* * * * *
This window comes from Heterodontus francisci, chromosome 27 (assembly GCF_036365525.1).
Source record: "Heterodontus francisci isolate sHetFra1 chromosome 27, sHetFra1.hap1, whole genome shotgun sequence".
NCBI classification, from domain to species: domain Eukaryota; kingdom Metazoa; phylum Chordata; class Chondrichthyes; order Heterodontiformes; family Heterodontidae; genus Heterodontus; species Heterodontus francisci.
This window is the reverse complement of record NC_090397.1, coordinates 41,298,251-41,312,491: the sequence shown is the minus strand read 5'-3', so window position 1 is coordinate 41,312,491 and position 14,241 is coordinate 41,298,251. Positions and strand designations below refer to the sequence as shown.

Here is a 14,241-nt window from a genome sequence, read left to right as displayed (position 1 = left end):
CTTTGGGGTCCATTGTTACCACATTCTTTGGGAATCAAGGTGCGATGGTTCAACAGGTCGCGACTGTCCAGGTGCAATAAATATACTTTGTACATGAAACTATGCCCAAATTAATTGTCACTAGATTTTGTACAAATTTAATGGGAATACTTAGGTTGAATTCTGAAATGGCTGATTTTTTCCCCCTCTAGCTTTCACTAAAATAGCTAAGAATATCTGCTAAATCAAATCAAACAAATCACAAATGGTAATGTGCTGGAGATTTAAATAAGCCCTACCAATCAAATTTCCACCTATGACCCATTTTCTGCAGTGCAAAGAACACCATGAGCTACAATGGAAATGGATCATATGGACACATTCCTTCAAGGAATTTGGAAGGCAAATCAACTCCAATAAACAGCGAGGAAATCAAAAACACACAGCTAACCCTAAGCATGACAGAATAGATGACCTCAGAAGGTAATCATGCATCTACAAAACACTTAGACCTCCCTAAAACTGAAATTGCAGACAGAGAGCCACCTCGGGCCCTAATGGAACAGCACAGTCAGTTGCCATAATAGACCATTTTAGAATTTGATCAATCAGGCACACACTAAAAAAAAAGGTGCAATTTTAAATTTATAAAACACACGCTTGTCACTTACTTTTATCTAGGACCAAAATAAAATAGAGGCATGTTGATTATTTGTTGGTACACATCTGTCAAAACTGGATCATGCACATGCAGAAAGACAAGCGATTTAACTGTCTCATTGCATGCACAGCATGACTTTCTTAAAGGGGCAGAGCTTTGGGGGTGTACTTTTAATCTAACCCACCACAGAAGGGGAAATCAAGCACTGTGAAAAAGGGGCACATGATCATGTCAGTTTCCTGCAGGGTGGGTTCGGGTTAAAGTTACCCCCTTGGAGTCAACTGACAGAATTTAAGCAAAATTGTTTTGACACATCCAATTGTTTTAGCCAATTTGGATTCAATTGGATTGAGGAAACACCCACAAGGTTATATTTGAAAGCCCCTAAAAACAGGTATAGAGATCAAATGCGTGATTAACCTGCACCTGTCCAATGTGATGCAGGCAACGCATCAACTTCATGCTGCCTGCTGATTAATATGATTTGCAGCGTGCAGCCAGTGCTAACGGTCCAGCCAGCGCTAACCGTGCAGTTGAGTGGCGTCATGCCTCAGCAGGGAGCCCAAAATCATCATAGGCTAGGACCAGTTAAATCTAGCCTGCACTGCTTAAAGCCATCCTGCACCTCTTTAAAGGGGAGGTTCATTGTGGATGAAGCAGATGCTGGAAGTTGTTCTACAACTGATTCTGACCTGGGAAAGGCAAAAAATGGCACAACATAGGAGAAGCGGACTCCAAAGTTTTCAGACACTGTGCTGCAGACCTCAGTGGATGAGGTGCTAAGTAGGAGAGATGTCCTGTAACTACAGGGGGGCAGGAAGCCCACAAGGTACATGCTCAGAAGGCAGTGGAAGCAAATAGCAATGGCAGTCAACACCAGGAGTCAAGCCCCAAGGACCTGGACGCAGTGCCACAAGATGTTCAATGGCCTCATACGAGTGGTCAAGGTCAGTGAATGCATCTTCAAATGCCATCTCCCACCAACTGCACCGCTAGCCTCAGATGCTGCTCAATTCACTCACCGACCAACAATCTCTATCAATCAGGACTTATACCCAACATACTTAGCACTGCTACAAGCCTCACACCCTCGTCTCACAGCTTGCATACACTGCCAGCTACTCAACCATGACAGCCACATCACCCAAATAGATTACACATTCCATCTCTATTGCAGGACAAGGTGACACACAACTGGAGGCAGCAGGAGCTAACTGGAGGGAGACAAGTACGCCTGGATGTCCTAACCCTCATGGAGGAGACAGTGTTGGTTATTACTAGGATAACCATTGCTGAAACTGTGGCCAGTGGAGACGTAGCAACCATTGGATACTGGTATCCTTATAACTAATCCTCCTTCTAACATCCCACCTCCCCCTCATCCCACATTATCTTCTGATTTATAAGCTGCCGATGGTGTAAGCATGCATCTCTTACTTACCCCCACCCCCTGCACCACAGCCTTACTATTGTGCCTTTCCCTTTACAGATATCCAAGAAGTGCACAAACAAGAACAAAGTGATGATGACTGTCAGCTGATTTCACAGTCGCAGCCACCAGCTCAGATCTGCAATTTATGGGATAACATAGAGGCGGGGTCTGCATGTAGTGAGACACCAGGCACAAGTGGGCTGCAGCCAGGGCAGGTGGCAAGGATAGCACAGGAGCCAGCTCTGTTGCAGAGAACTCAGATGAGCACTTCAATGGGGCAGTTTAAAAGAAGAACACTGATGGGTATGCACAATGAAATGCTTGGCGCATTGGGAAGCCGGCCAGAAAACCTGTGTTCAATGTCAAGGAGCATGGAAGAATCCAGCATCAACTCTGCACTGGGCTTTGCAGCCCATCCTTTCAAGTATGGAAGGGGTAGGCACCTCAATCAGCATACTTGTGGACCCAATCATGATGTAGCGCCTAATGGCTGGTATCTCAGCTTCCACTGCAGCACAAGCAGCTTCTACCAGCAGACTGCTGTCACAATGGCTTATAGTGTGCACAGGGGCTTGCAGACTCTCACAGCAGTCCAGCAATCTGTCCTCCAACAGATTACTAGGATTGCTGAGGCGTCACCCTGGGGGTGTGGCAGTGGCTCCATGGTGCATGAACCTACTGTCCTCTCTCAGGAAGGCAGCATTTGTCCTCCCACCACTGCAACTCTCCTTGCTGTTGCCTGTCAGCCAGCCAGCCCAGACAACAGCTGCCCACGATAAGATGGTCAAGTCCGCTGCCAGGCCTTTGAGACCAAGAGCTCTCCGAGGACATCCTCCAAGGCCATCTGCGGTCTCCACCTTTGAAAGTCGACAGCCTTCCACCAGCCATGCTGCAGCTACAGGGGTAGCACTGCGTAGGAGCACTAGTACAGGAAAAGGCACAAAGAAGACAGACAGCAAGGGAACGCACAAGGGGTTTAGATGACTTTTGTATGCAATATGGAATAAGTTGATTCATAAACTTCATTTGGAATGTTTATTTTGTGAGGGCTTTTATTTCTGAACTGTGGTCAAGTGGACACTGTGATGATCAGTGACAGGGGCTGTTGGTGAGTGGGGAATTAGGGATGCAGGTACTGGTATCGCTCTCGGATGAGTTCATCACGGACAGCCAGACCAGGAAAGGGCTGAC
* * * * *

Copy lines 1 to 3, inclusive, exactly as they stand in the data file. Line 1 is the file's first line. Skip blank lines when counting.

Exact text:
This window comes from Heterodontus francisci, chromosome 27 (assembly GCF_036365525.1).
Source record: "Heterodontus francisci isolate sHetFra1 chromosome 27, sHetFra1.hap1, whole genome shotgun sequence".
NCBI classification, from domain to species: domain Eukaryota; kingdom Metazoa; phylum Chordata; class Chondrichthyes; order Heterodontiformes; family Heterodontidae; genus Heterodontus; species Heterodontus francisci.